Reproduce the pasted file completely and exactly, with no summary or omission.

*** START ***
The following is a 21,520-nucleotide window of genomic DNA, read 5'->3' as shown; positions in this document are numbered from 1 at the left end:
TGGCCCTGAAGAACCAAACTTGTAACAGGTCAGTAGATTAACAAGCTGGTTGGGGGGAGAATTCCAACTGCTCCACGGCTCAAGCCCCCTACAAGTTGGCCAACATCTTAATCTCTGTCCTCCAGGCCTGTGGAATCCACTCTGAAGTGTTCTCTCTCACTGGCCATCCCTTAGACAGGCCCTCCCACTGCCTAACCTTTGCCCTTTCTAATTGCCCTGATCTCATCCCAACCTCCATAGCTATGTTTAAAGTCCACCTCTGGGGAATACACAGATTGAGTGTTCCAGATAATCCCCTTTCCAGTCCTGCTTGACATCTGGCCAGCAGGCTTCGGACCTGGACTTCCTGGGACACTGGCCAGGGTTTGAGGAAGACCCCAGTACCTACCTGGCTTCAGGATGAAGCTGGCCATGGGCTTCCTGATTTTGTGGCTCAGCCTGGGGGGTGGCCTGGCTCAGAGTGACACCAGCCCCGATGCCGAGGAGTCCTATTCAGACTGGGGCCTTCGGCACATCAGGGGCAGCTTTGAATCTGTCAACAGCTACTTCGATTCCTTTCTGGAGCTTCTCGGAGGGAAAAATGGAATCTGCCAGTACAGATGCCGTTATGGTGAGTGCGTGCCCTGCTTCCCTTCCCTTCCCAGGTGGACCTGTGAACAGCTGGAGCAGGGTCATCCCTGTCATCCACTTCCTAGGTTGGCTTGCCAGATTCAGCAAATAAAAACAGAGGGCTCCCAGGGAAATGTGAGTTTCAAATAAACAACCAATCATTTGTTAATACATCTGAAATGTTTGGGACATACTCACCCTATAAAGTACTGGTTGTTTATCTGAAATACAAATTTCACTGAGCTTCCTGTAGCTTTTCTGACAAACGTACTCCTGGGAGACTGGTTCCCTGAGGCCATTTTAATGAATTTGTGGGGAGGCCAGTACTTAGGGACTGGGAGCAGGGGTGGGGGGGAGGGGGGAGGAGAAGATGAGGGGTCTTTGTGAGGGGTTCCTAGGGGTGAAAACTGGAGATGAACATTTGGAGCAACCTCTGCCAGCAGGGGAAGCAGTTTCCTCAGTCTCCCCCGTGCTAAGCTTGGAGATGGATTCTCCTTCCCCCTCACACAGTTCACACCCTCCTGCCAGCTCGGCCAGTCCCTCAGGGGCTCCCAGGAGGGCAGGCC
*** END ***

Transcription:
The following is a 21,520-nucleotide window of genomic DNA, read 5'->3' as shown; positions in this document are numbered from 1 at the left end:
TGGCCCTGAAGAACCAAACTTGTAACAGGTCAGTAGATTAACAAGCTGGTTGGGGGGAGAATTCCAACTGCTCCACGGCTCAAGCCCCCTACAAGTTGGCCAACATCTTAATCTCTGTCCTCCAGGCCTGTGGAATCCACTCTGAAGTGTTCTCTCTCACTGGCCATCCCTTAGACAGGCCCTCCCACTGCCTAACCTTTGCCCTTTCTAATTGCCCTGATCTCATCCCAACCTCCATAGCTATGTTTAAAGTCCACCTCTGGGGAATACACAGATTGAGTGTTCCAGATAATCCCCTTTCCAGTCCTGCTTGACATCTGGCCAGCAGGCTTCGGACCTGGACTTCCTGGGACACTGGCCAGGGTTTGAGGAAGACCCCAGTACCTACCTGGCTTCAGGATGAAGCTGGCCATGGGCTTCCTGATTTTGTGGCTCAGCCTGGGGGGTGGCCTGGCTCAGAGTGACACCAGCCCCGATGCCGAGGAGTCCTATTCAGACTGGGGCCTTCGGCACATCAGGGGCAGCTTTGAATCTGTCAACAGCTACTTCGATTCCTTTCTGGAGCTTCTCGGAGGGAAAAATGGAATCTGCCAGTACAGATGCCGTTATGGTGAGTGCGTGCCCTGCTTCCCTTCCCTTCCCAGGTGGACCTGTGAACAGCTGGAGCAGGGTCATCCCTGTCATCCACTTCCTAGGTTGGCTTGCCAGATTCAGCAAATAAAAACAGAGGGCTCCCAGGGAAATGTGAGTTTCAAATAAACAACCAATCATTTGTTAATACATCTGAAATGTTTGGGACATACTCACCCTATAAAGTACTGGTTGTTTATCTGAAATACAAATTTCACTGAGCTTCCTGTAGCTTTTCTGACAAACGTACTCCTGGGAGACTGGTTCCCTGAGGCCATTTTAATGAATTTGTGGGGAGGCCAGTACTTAGGGACTGGGAGCAGGGGTGGGGGGGAGGGGGGAGGAGAAGATGAGGGGTCTTTGTGAGGGGTTCCTAGGGGTGAAAACTGGAGATGAACATTTGGAGCAACCTCTGCCAGCAGGGGAAGCAGTTTCCTCAGTCTCCCCCGTGCTAAGCTTGGAGATGGATTCTCCTTCCCCCTCACACAGTTCACACCCTCCTGCCAGCTCGGCCAGTCCCTCAGGGGCTCCCAGGAGGGCAGGCC